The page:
Catherine II, aka Catherine the Great, was one of the most dynamic and substantive monarchs of the eighteenth century. A wealth of contradictions characterized her reign. A reformer who corresponded regularly with the likes of Voltaire and Diderot, she was also a dedicated imperialist who divvyed up Poland in league with her neighbors and waged offensive wars to the south while colonizing as much of Siberia and Central Asia as she could. She seized power in a de facto coup, watched her rivals conveniently die, and embraced a Russian tradition of banishing unreliable or undesirable subjects, defined as those did not serve her interests, to Siberia. At the same time, she explicitly located the sovereignty of the nation among its people, sought to expand the number and classes of subjects with a role in administrative decision-making, and sincerely desired be seen as a what might be called a “democratic autocrat.” So, one might expect Catherine’s Russia to have a mixed view of the American Revolution. As always, she was sure not to disappoint.
The years prior to Lexington and Concord were exhausting for Russia. In 1772, it completed the first partition of Poland in cooperation with Prussia and Austria. In 1774, it finally brought a six-year war with the Ottoman Empire to a successful resolution in the Treaty of Kuchuk-Kainarji, which expanded Russian territory in the south, giving it greater access to the Black Sea. Throughout the period, Catherine dealt with a number of internal rebellions and uprisings built around phony claimants to her throne. By far the most dangerous was a Cossack uprising led by Emil Pugachev, who claimed to be Catherine’s deposed husband Peter III. He was caught at the end of 1774 and executed in 1775. When Britain’s North American colonies rebelled, it rated notice, but little attention in the Russian capital, St. Petersburg. Before too long Britain came calling, requesting 20,000 troops to suppress the rebellion. Catherine declined, but wrote a correspondent that she expected America to become independent in her lifetime. Then her government turned toward its latest round of internal reform meant to improve the administration of its vast and growing territory. That might have been the end of it, but European politics intervened.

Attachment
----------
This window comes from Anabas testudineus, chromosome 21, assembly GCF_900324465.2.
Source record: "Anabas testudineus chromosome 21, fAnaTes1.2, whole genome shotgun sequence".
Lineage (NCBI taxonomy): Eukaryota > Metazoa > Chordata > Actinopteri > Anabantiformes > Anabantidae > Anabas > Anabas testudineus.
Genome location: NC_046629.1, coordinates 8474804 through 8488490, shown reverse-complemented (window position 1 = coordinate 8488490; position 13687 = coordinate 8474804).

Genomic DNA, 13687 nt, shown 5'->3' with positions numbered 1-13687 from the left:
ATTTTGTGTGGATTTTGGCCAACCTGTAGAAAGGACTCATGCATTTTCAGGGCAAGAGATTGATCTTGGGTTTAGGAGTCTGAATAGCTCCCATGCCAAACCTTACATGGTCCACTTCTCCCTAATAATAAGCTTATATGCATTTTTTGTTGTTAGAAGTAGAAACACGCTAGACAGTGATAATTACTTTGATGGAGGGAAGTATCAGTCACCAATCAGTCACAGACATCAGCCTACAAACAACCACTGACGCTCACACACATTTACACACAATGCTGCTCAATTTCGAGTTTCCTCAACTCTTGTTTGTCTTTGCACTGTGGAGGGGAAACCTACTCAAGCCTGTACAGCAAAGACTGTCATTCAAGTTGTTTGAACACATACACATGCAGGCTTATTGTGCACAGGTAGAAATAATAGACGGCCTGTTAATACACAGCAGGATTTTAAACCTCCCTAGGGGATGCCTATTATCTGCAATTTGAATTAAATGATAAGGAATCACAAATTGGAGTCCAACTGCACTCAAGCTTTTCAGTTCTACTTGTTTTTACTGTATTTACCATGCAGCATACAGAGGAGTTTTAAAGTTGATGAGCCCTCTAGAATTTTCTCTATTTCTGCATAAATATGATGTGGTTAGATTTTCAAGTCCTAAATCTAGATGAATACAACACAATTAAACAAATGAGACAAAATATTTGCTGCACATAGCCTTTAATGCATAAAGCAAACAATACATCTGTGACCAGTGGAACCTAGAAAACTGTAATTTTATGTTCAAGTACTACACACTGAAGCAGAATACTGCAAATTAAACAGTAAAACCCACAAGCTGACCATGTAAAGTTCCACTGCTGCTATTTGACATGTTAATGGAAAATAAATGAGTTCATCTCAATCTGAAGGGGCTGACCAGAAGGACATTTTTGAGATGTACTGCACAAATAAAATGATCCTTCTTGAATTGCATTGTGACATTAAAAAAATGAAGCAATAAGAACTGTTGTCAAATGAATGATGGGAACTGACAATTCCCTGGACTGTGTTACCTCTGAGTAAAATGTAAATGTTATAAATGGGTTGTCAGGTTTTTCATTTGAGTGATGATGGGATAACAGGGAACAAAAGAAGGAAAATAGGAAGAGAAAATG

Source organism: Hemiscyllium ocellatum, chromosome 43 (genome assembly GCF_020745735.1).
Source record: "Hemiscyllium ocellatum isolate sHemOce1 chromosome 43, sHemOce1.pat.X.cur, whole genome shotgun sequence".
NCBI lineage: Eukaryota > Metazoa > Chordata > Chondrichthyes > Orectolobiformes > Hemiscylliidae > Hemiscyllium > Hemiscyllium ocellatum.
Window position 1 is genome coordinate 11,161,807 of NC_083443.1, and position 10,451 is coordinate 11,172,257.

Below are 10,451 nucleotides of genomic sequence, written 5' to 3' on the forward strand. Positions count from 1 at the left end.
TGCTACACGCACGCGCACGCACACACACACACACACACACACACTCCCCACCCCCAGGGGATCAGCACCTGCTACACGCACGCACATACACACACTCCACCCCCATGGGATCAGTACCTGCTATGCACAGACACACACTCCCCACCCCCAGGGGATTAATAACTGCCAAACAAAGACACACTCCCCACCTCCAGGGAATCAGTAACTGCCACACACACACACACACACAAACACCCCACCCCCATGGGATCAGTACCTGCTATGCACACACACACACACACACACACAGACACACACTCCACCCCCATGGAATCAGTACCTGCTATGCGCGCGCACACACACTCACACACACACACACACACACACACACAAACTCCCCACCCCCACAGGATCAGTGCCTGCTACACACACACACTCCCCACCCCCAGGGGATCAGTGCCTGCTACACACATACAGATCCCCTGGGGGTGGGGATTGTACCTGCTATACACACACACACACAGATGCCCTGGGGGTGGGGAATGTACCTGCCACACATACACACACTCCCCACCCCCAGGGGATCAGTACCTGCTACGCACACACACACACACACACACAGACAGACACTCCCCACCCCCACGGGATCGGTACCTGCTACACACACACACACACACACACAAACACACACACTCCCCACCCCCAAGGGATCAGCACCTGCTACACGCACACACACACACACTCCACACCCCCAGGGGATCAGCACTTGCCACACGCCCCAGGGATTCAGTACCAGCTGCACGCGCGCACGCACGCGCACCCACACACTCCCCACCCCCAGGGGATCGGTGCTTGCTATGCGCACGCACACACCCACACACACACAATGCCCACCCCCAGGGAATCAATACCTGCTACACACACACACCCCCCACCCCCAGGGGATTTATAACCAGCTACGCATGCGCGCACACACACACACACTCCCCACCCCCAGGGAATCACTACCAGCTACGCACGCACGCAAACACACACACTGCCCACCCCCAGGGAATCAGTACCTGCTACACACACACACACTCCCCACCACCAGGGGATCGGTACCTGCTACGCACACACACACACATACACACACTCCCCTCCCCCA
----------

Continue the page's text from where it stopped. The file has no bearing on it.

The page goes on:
British strategy in 1775 was blunt: 1) impose order through force, which presumably would restore colonial government, and 2) impose a trade embargo to demonstrate the costs of rebellion and deny rebels external sources of arms. The latter may have cut America off from ready access to foreign suppliers, but it also made the smuggling business even more profitable. Britain attempted to stop the practice by routinely stopping ships at sea, inspecting their paperwork and cargo, and essentially seizing anything that it considered war materiel bound for the colonies. It was an old practice. Few could argue that Britain did not have legal grounds to impose and enforce an internal trade embargo against its own colonies. So, Europeans defying the embargo legally moved cargo close to the colonies and then transferred it to swift ships ready to run British naval patrols.
For countries surrounding the Baltic Sea, war was good for business. Britain carried on an extensive trade in the region to secure many of the maritime goods it needed to build ships and which it had previously gotten from the colonies. While a Dutch policy of “free goods, free trade” held its attractions, the value of British trade was superior to most Baltic littoral states. However, as Britain’s navy grew and its embargo strengthened, the British practice began to grate. Simultaneously, with the Royal Navy away conducting operations in North America and the Caribbean, the balance of naval power in the Baltic began to shift. Whereas individual Baltic states could not match British naval power, by combining they might be able to achieve superiority in the Baltic over the divided British fleet.